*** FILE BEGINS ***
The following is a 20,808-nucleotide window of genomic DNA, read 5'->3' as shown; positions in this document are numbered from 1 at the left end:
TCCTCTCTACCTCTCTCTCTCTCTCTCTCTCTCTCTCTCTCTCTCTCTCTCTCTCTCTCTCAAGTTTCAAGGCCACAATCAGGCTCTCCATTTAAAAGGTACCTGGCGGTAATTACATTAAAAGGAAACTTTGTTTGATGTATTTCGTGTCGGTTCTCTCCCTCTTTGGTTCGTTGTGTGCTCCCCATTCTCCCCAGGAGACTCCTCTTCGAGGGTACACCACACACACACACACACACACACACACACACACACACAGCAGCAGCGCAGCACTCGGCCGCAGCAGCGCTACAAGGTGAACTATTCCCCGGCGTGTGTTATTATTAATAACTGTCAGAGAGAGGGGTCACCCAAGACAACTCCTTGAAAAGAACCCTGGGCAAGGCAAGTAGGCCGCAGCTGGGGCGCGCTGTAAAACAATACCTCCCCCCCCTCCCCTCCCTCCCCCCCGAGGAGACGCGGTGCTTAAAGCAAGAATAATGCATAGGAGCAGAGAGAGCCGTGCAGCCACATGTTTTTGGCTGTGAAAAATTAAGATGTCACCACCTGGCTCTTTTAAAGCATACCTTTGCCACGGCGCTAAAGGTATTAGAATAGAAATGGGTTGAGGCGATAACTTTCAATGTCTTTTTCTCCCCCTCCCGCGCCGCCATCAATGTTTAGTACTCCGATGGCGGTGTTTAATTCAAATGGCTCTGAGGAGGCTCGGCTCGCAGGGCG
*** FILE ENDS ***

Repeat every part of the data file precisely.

The following is a 20,808-nucleotide window of genomic DNA, read 5'->3' as shown; positions in this document are numbered from 1 at the left end:
TCCTCTCTACCTCTCTCTCTCTCTCTCTCTCTCTCTCTCTCTCTCTCTCTCTCTCTCTCTCAAGTTTCAAGGCCACAATCAGGCTCTCCATTTAAAAGGTACCTGGCGGTAATTACATTAAAAGGAAACTTTGTTTGATGTATTTCGTGTCGGTTCTCTCCCTCTTTGGTTCGTTGTGTGCTCCCCATTCTCCCCAGGAGACTCCTCTTCGAGGGTACACCACACACACACACACACACACACACACACACACACACAGCAGCAGCGCAGCACTCGGCCGCAGCAGCGCTACAAGGTGAACTATTCCCCGGCGTGTGTTATTATTAATAACTGTCAGAGAGAGGGGTCACCCAAGACAACTCCTTGAAAAGAACCCTGGGCAAGGCAAGTAGGCCGCAGCTGGGGCGCGCTGTAAAACAATACCTCCCCCCCCTCCCCTCCCTCCCCCCCGAGGAGACGCGGTGCTTAAAGCAAGAATAATGCATAGGAGCAGAGAGAGCCGTGCAGCCACATGTTTTTGGCTGTGAAAAATTAAGATGTCACCACCTGGCTCTTTTAAAGCATACCTTTGCCACGGCGCTAAAGGTATTAGAATAGAAATGGGTTGAGGCGATAACTTTCAATGTCTTTTTCTCCCCCTCCCGCGCCGCCATCAATGTTTAGTACTCCGATGGCGGTGTTTAATTCAAATGGCTCTGAGGAGGCTCGGCTCGCAGGGCG